Nearly half of all SMEs in Mexico don’t have access to formal credit and financial services. Despite accounting for 99.8% of its total number of enterprises, Mexico’s SMEs only get 11% of total bank credit for businesses, including loans, overdrafts and credit cards. Many entrepreneurs struggle to qualify for business loans, credit cards, and debit cards.
According to Norbert Schneider, Mexico’s Principal Investment Officer at the International Finance Corporation, the credit extended to the private sector in Mexico is about half of what would be expected for the country’s level of income and the financial services penetration remains low.
For Business Finance Manager, Arturo Bautista, opening a bank account for his ecommerce startup, Rigs, was a daunting process that required lots of documentation and multiple bank visits, especially in the first few years of being in business.
But the most recurring banking challenge for Bautista is fulfilling cross-border payments.
“Whenever we want to pay for services like Zapier or Shopify, the cards from the traditional banks are continuously declined,” he said.
As a workaround, Bautista and his team use their personal credit cards to make online purchases, which makes expense reporting every month a time-consuming hassle.
“When we make those payments with our personal credit cards, we have to settle and fix lots of financial bank statements and taxes. That becomes a complete mess.”
In the case of Mexican insurance startup, Arca, despite being in the business for seven years and generating revenue, getting a credit card from the bank was an impossible task.
“Every time we tried to get a card there was a different excuse. We ended up paying for an American Express corporate credit card, which is extremely expensive and the credit limit is very low because we don’t have credit history,” Arca Director of Operations, Javier Gironella, said, adding that using an Amex card is particularly challenging when doing online payments like Google Adwords, which doesn’t accept it as a payment method.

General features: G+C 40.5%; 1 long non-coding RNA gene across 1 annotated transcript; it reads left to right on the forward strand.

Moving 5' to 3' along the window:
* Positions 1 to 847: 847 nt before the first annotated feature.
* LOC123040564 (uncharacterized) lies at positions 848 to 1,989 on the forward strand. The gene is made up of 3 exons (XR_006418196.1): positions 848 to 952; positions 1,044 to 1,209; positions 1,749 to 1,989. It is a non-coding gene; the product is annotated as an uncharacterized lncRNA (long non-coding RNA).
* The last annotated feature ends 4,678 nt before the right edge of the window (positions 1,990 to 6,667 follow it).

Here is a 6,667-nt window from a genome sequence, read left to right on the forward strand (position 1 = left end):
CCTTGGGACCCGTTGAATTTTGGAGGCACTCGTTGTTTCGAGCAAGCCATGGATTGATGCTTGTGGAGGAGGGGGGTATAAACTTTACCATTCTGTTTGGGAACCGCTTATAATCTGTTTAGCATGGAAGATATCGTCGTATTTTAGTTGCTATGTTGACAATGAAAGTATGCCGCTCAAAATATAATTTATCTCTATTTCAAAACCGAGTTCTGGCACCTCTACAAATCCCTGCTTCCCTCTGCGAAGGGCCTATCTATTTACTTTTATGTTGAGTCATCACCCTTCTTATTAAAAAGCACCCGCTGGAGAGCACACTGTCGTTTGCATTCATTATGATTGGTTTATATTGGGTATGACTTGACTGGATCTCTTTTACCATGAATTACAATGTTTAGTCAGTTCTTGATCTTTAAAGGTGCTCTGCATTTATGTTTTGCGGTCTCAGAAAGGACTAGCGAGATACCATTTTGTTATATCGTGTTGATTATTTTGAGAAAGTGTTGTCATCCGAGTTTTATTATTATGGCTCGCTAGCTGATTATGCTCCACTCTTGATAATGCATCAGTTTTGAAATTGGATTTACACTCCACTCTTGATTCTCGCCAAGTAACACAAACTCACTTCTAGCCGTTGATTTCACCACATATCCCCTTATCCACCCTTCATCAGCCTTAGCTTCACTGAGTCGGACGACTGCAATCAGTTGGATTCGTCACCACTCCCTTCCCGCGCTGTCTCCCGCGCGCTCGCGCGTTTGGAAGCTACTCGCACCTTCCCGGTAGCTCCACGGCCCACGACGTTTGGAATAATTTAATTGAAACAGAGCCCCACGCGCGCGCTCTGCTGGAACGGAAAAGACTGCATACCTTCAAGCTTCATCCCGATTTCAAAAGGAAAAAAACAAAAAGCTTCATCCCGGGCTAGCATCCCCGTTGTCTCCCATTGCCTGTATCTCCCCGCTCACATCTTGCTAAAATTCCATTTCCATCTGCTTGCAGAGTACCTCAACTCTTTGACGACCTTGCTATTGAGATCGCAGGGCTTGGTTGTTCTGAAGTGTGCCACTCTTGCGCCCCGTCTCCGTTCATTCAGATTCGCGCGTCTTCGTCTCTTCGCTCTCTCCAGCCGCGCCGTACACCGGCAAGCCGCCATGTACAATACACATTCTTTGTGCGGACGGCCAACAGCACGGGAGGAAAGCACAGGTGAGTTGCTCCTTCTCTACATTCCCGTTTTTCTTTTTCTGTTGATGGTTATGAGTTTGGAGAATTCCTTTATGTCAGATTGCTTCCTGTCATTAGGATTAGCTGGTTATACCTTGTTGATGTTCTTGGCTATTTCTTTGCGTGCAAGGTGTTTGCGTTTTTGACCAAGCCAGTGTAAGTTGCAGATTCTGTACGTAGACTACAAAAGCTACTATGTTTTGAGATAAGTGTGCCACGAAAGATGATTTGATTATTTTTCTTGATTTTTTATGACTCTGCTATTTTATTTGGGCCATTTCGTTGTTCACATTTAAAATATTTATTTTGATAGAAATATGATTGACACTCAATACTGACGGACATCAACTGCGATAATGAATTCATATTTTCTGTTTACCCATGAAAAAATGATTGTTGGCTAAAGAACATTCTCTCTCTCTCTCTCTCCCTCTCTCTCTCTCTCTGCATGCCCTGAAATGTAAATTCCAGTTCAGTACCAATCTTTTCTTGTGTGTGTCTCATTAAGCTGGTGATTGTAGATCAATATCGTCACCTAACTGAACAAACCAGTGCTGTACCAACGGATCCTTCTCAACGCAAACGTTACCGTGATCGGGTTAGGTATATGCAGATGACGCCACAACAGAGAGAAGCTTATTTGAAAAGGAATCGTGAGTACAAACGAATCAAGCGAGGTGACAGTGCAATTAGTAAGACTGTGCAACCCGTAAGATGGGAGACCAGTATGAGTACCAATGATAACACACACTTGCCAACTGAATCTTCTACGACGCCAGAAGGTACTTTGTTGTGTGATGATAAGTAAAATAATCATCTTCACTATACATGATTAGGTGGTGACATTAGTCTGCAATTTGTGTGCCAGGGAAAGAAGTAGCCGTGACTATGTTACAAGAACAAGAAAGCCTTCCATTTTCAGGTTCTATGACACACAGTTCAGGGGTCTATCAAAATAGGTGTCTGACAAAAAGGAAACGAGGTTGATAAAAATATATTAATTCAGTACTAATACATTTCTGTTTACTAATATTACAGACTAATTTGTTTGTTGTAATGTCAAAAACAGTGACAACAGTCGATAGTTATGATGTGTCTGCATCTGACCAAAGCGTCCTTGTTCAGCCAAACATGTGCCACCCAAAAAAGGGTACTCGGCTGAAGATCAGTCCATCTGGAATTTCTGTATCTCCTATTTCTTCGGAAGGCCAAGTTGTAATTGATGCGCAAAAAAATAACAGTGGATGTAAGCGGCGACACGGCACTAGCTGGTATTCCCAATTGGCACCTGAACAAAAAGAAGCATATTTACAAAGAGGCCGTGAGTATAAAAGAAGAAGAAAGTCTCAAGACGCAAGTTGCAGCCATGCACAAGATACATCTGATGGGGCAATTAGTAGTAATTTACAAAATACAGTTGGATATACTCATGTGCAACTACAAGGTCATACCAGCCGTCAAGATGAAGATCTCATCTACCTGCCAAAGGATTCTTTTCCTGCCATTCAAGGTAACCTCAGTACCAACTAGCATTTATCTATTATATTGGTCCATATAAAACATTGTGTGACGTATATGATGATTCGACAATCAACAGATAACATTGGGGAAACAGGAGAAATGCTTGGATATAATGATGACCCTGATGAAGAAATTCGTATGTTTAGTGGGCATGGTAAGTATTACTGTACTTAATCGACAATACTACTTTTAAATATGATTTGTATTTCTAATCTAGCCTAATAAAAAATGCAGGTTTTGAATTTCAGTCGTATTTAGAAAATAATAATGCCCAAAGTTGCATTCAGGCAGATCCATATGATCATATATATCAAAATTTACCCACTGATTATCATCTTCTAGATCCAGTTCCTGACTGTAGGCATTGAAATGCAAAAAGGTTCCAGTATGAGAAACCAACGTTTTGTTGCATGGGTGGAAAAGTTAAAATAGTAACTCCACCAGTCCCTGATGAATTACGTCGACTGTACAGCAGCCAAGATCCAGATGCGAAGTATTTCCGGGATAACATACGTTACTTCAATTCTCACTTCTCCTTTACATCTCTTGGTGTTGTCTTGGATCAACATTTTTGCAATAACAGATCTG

Failing to receive a credit card for their startup, Arca co-founders have been using debit cards which are highly susceptible to online fraud in Mexico.
“There is no way to stop that bleeding from our company bank account if there is fraud. There is no protection from the bank in case of fraudulent transactions,” Arca co-founder and President, Juan Gironella Garcia said.
Banks in Mexico have complex regulations and use traditional credit scoring methods, which complicates the due diligence process, especially for startups and SMEs.
One quarter of credit card rejection requests in Mexico are tied to outdated credit scoring and problems with the credit bureau. Credit bureaus use limited data to determine credit worthiness, which complicates the underwriting process for startup founders.
Credit growth in Mexico is impaled by the size of the informal economy. According to Mexico's Census Bureau (INEGI), 60% of the country’s workforce are employed in the informal sector, meaning that many companies lack the necessary credit history, accounting information or assets needed to secure a bank loan.